Phytomining is the process by which metals are extracted from plants instead of mined out of the Earth. There are around 700 species of plants known as “hyperaccumulators” that, over time, suck the soil dry of metals like nickel, zinc, cobalt and even gold. This might seem a far-fetched dream, but in Malaysia locals have been harvesting nickel since 2015. It is the first carbon neutral mine, set in Malaysia’s Kinabalu Park, its bushy fields are a far cry from the commonplace wasteland dumps mines usually are.
Leafy shrubs are shaved off once or twice a year (about a foot of growth from 20-foot-tall plants), the crop is then burnt and an an ashy “bio-ore” is produced that is up to 25 percent nickel.
“We can now demonstrate that metal farms can produce between 150 to 250 kilograms of nickel per hectare (170 to 280 pounds per acre), annually,” says Antony van der Ent, a senior research fellow at Australia’s University of Queensland, whose thesis spurred the Malaysia trial. Through this research, van der Ent hopes to show that the mining industry can be revolutionized in a more sustainable and commercial way. “At this stage, phytomining can go full-scale for nickel immediately, while phytomining for cobalt, thallium, and selenium is within reach.”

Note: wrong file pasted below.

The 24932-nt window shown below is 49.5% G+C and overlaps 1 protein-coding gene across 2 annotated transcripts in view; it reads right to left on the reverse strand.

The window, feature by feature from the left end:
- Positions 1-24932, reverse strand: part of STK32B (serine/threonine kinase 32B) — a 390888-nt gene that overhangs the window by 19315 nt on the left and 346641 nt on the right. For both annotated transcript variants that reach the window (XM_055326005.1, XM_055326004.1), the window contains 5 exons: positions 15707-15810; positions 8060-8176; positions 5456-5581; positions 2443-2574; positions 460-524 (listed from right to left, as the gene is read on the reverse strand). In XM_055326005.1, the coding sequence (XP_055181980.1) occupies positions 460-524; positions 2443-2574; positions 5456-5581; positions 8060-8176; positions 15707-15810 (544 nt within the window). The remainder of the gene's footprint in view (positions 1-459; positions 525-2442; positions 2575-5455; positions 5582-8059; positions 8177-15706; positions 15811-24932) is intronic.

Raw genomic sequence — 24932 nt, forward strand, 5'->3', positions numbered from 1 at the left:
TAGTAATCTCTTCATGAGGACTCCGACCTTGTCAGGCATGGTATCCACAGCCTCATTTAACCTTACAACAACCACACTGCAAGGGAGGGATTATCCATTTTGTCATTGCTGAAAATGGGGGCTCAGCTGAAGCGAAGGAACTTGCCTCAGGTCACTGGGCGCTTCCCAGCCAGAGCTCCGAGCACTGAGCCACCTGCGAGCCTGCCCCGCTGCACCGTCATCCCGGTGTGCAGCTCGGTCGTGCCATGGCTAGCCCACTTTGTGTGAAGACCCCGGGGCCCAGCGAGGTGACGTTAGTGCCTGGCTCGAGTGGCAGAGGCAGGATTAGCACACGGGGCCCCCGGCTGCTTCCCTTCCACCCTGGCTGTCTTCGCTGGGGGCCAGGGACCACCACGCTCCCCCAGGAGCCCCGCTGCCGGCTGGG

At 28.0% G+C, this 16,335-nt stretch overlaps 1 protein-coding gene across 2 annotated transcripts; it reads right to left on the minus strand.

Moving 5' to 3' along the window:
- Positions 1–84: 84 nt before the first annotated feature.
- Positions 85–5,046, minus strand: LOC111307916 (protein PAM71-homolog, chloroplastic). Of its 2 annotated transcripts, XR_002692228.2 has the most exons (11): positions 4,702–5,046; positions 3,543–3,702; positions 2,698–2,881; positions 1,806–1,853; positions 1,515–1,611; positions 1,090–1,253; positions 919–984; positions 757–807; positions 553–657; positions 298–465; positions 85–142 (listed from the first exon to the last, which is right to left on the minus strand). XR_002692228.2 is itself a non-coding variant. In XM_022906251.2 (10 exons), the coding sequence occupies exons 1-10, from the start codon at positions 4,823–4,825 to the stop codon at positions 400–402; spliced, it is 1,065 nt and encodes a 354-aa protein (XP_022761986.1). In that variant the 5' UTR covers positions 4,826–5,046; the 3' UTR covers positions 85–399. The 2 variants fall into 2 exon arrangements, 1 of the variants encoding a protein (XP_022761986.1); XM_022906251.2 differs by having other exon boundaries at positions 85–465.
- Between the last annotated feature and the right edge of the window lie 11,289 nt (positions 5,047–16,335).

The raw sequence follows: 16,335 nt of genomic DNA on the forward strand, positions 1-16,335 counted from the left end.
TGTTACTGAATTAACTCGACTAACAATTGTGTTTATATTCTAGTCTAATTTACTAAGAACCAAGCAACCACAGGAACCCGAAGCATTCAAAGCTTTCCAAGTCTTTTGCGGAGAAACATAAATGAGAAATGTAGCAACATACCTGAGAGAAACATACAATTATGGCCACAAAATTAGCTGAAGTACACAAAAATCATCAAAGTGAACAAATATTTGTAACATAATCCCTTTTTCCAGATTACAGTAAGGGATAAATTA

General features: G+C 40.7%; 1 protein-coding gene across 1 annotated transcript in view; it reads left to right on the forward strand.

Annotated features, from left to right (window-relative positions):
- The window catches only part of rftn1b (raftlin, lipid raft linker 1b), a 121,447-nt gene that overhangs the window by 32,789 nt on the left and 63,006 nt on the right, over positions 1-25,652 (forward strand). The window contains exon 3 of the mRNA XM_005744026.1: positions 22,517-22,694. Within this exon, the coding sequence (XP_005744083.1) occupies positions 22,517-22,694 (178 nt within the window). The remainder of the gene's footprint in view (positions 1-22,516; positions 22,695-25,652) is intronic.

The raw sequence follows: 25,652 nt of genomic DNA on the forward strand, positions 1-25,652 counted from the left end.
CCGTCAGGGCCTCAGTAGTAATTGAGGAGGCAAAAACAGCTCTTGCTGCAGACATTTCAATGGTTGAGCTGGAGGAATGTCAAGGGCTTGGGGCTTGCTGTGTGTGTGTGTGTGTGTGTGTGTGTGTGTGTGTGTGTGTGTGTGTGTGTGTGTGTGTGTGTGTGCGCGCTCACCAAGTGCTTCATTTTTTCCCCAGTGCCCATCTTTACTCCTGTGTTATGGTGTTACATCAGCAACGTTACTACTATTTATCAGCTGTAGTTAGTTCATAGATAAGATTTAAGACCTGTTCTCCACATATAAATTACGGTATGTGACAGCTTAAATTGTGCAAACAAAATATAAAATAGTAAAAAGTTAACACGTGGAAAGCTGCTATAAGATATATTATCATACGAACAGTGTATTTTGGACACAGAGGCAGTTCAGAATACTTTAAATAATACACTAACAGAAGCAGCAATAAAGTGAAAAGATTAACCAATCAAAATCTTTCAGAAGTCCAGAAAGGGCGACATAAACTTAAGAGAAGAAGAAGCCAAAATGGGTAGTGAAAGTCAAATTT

Phytomining can also be used to restore degraded land from strip-mining and can be adapted to each regions’ hyperaccumulator species.